[env-trinity] Protection for the entire river’: Yurok, fishermen sue to save Klamath salmon
tstokely at att.net
Fri Aug 2 13:38:14 PDT 2019
Protection for the entire river’: Yurok, fishermen sue to save Klamath salmon
Lawsuit alleges federal management plan hurts Klamath River
Fishermen and fisherwomen cast their lines at the mouth of the Klamath River in 2009. The Yurok Tribe and Pacific Coast Federation of Fishermen’s Associations are suing the Bureau of Reclamation and the National Marine Fisheries Service over mismanagement of Klamath River water diversions that has led to an increase in the parasitic infection of salmon. (Times-Standard file photo)By SONIA WARAICH | swaraich at times-standard.com |
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PUBLISHED: August 1, 2019 at 7:08 pm | UPDATED: August 1, 2019 at 7:09 pm
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‘Protection for the entire river’: Yurok, fishermen sue to save Klamath ...
A new federal management plan for the Klamath River is proving to be a disaster for salmon, a lawsuit alleges. T...
A new federal management plan for the Klamath River is proving to be a disaster for salmon, a lawsuit alleges.
The Yurok Tribe and the Pacific Coast Federation of Fishermen’s Associations filed a lawsuit against the Bureau of Reclamation and the National Marine Fisheries Service on Wednesday because the new plan, which went into effect April 1, has led to drought-level flows in the lower Klamath River and an increase in salmon with a potentially lethal parasite known as Ceratonova shasta, or C. shasta.
“We had no other choice but to take the Bureau to court because the Klamath (biological opinion) is killing the river,” said Joseph L. James, the chairman of the Yurok Tribe. “The Klamath salmon stocks are currently in an extremely fragile state as the fish population is only just now starting to rebound from previous disease outbreaks.”
“The Yurok people depend on the Klamath’s salmon runs for survival and we should not have to bear the brunt of the agency’s poor decision-making,” he continued. “During the course of the water year, the Yurok Tribe repeatedly sought modification of the plan to provide higher May-June flows, or barring that, at least the provision of an additional 20,000 acre-feet of water for emergency disease management flows.”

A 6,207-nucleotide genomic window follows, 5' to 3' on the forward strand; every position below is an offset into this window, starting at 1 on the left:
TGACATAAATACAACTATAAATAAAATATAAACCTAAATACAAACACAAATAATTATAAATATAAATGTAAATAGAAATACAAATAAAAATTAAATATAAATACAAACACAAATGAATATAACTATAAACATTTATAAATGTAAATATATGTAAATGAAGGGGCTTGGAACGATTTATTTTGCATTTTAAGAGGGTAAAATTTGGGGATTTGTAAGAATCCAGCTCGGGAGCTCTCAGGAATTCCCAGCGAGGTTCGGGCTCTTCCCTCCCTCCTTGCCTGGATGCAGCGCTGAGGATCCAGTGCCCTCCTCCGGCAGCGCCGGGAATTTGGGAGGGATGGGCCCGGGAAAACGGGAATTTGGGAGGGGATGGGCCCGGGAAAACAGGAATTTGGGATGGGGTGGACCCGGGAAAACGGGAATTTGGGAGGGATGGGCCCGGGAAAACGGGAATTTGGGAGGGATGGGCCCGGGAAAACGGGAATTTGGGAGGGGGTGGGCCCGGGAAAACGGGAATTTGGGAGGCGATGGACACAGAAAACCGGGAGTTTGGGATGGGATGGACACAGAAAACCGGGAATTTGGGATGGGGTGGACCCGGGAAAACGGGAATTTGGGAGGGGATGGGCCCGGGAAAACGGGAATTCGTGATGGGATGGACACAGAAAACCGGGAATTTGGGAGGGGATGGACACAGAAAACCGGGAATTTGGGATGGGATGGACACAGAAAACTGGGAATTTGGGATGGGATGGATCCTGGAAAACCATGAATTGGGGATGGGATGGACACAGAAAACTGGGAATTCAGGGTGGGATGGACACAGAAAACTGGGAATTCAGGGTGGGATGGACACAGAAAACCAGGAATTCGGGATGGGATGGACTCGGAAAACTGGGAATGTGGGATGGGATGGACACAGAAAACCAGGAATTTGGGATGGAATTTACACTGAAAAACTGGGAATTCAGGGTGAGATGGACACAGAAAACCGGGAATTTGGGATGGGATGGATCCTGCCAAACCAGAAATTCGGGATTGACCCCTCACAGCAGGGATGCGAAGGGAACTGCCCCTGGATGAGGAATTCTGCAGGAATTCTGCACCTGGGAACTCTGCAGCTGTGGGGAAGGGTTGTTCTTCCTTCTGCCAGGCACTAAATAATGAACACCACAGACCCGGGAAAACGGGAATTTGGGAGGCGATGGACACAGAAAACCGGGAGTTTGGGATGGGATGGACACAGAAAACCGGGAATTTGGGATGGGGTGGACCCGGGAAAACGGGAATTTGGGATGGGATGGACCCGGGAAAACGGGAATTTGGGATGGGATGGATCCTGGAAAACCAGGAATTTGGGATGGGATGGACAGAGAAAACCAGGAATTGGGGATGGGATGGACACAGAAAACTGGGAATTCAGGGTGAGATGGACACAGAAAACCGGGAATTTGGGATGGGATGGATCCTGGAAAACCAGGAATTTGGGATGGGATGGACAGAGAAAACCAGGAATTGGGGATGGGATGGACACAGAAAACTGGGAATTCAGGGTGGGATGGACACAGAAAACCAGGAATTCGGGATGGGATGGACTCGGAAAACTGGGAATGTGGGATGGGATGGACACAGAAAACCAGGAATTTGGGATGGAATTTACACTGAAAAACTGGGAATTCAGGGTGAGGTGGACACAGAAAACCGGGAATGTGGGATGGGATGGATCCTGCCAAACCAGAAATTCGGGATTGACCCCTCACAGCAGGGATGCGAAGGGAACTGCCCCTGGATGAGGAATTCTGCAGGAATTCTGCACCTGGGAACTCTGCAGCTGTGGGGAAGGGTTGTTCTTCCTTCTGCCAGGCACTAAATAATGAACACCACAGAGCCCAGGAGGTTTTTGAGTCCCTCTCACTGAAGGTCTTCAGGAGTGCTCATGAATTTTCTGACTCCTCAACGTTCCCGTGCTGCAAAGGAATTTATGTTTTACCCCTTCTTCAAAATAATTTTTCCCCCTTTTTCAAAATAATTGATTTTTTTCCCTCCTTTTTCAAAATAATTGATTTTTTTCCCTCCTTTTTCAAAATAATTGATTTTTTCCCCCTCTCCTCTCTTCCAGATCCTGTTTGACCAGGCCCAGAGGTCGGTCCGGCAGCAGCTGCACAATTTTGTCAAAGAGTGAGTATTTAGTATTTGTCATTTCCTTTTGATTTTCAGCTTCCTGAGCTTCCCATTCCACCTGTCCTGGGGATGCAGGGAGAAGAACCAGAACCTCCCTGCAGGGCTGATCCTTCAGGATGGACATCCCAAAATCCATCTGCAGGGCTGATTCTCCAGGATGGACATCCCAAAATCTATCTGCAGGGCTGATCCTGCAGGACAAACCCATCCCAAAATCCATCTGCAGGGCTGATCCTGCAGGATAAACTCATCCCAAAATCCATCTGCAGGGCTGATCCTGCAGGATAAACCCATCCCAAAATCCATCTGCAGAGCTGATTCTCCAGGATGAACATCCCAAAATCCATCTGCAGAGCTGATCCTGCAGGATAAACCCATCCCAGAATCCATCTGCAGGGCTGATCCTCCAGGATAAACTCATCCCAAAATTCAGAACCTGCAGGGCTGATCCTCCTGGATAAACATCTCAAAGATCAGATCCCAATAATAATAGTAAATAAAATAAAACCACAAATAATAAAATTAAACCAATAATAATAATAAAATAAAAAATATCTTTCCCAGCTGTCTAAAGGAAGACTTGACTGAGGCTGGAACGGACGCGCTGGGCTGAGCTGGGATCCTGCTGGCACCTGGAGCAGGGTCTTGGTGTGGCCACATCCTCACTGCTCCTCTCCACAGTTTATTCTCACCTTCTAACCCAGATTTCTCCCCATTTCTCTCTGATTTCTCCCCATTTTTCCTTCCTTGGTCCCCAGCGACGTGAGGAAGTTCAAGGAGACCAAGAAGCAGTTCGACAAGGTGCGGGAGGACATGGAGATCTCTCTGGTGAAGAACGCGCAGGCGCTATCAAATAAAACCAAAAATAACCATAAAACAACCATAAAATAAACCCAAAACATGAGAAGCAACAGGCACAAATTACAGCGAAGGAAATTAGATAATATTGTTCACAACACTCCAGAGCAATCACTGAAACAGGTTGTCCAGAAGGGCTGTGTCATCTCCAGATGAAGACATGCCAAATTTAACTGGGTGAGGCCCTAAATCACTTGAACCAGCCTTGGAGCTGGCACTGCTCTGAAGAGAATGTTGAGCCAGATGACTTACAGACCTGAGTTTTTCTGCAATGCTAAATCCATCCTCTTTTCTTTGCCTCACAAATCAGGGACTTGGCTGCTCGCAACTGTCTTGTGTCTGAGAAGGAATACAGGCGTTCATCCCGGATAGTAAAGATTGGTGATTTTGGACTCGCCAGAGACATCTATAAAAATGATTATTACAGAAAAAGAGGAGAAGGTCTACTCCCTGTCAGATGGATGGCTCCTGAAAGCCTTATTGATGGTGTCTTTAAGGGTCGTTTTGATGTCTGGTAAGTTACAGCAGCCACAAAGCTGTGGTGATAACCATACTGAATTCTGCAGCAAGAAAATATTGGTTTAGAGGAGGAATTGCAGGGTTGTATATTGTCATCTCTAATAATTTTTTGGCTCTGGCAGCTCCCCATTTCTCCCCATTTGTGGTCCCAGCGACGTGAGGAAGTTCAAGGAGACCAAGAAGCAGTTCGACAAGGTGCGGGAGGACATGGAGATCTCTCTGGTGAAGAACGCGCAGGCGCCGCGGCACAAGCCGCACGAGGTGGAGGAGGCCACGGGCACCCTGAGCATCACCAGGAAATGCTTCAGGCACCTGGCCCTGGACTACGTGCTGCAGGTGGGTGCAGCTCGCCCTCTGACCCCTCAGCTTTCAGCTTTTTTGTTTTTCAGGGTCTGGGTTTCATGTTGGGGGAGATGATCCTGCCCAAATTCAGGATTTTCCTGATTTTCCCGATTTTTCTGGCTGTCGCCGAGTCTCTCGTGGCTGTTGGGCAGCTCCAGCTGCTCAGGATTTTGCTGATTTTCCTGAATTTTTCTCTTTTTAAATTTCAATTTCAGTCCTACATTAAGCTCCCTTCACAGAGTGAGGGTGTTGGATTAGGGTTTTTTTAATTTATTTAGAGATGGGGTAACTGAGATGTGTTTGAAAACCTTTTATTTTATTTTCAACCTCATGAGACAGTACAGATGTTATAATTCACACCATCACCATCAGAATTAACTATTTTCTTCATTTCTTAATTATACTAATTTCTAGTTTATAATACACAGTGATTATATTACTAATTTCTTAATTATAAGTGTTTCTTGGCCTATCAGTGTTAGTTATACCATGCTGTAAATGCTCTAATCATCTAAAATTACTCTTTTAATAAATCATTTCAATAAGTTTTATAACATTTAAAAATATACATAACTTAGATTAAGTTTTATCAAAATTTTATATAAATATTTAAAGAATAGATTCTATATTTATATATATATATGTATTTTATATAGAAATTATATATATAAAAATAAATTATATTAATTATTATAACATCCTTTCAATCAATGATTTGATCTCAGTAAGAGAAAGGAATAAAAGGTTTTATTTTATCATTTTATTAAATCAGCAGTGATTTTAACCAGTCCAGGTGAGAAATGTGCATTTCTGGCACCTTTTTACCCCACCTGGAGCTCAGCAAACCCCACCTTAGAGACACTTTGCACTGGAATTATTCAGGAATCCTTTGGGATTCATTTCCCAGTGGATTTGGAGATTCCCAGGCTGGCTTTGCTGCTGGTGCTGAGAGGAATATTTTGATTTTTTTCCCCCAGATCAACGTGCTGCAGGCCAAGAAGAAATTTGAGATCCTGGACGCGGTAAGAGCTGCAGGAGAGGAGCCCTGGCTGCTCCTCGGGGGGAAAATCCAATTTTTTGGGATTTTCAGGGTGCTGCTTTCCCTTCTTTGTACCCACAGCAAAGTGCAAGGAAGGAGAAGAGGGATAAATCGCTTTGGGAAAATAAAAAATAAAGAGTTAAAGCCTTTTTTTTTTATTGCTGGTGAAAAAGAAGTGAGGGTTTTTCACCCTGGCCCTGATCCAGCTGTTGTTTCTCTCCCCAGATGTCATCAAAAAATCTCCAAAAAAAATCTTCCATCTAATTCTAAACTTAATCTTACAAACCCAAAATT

The National Marine Fisheries Services puts together the biological opinion that regulates how the waters of the Klamath River will be used, including storing water at the Upper Klamath Lake, providing water for irrigation purposes and supplying water to the Klamath River.
Mike Belchik, the Yurok Tribe’s senior water policy analyst who has been monitoring the Klamath River for over two decades, said the Bureau of Reclamation failed in its third obligation, which is what the tribe and PCFFA filed suit over.
“The new plan has only been in force since April 1, and it failed within the first couple months of implementation,” Belchik said. “We’re asking them to try again and come up with a plan that protects fish and, in the meantime, reinstate the old (biological opinion) with the court-ordered protected flows.”
One major problem with the new biological opinion is that it doesn’t contain a contingency plan to allow for higher water flows when salmon are experiencing high rates of disease.